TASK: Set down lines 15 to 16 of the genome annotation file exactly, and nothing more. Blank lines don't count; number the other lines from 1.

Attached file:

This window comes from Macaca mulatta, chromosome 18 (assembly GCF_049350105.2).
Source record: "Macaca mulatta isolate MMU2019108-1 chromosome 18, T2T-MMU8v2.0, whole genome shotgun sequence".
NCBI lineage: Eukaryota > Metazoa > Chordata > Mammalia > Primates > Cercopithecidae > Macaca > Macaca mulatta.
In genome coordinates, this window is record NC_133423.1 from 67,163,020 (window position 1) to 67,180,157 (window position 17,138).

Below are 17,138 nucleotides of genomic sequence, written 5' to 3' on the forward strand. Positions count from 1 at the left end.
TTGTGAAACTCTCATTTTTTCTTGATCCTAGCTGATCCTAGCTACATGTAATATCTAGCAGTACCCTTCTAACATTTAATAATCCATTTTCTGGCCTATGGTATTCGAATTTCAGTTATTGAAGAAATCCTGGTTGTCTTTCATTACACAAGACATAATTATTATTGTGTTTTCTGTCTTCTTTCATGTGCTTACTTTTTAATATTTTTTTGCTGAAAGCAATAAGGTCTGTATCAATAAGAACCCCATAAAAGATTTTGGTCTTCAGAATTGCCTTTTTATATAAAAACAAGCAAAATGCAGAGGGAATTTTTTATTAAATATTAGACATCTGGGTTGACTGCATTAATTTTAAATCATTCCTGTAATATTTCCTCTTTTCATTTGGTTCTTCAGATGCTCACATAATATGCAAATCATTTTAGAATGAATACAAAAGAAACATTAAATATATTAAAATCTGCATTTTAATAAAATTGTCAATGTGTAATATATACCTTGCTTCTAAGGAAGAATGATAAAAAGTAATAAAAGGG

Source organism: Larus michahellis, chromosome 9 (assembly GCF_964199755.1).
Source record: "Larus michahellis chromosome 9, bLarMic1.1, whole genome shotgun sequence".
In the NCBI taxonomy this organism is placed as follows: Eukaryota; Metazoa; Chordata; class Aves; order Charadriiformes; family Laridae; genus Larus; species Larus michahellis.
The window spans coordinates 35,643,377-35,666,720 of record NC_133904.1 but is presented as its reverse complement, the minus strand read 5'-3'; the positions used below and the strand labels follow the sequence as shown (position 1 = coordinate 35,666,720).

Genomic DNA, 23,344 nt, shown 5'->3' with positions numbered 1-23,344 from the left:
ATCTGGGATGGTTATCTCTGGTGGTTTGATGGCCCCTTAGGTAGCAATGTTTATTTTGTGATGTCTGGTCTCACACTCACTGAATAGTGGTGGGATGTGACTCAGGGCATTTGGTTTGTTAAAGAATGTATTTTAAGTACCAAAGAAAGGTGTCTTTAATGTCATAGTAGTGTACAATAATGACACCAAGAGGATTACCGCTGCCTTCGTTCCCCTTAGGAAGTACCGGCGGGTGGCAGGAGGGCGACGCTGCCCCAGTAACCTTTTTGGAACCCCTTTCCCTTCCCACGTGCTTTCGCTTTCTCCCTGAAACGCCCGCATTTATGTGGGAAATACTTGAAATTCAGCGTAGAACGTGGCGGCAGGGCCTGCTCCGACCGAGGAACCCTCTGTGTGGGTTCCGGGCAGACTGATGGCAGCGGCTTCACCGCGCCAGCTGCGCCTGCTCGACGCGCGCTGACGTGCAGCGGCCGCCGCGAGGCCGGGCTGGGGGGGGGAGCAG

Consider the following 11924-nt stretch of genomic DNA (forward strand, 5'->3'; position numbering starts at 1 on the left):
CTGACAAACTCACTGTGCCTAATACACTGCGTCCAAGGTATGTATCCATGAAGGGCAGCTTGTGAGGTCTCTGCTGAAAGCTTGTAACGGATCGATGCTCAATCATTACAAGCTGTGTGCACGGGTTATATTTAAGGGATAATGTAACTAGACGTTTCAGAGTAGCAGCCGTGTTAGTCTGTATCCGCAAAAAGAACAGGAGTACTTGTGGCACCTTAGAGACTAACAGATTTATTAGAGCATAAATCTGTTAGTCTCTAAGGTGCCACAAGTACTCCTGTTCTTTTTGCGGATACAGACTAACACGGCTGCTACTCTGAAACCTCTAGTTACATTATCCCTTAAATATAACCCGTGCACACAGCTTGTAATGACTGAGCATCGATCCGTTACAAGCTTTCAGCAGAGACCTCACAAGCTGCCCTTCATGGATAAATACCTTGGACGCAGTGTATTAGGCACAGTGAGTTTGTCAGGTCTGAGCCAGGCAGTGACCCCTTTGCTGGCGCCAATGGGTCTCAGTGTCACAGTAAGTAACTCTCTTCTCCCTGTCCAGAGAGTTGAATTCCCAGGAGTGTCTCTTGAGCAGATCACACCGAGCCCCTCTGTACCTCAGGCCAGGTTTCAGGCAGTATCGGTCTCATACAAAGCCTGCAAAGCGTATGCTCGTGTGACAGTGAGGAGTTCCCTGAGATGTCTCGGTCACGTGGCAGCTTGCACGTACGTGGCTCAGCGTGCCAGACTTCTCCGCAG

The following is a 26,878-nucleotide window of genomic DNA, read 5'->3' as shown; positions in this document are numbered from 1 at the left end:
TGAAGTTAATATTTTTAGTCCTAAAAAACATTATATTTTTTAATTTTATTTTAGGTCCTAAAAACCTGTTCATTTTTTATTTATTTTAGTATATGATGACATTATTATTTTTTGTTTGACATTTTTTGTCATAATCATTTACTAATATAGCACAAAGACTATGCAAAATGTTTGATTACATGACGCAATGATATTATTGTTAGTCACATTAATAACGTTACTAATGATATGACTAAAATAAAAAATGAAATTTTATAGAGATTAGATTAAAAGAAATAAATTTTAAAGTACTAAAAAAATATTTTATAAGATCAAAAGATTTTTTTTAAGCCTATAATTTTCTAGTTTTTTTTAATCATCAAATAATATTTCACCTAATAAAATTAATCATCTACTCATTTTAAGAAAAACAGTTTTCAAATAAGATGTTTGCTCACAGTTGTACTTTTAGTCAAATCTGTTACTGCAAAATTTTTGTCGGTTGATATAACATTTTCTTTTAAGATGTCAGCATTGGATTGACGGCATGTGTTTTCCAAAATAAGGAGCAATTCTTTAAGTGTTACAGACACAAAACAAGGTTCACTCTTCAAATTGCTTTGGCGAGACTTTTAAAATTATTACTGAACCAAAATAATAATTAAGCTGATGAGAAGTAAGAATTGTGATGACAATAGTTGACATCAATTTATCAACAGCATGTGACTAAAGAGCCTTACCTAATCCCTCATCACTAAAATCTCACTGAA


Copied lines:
The following is a 26,878-nucleotide window of genomic DNA, read 5'->3' as shown; positions in this document are numbered from 1 at the left end:
TGAAGTTAATATTTTTAGTCCTAAAAAACATTATATTTTTTAATTTTATTTTAGGTCCTAAAAACCTGTTCATTTTTTATTTATTTTAGTATATGATGACATTATTATTTTTTGTTTGACATTTTTTGTCATAATCATTTACTAATATAGCACAAAGACTATGCAAAATGTTTGATTACATGACGCAATGATATTATTGTTAGTCACATTAATAACGTTACTAATGATATGACTAAAATAAAAAATGAAATTTTATAGAGATTAGATTAAAAGAAATAAATTTTAAAGTACTAAAAAAATATTTTATAAGATCAAAAGATTTTTTTTAAGCCTATAATTTTCTAGTTTTTTTTAATCATCAAATAATATTTCACCTAATAAAATTAATCATCTACTCATTTTAAGAAAAACAGTTTTCAAATAAGATGTTTGCTCACAGTTGTACTTTTAGTCAAATCTGTTACTGCAAAATTTTTGTCGGTTGATATAACATTTTCTTTTAAGATGTCAGCATTGGATTGACGGCATGTGTTTTCCAAAATAAGGAGCAATTCTTTAAGTGTTACAGACACAAAACAAGGTTCACTCTTCAAATTGCTTTGGCGAGACTTTTAAAATTATTACTGAACCAAAATAATAATTAAGCTGATGAGAAGTAAGAATTGTGATGACAATAGTTGACATCAATTTATCAACAGCATGTGACTAAAGAGCCTTACCTAATCCCTCATCACTAAAATCTCACTGAA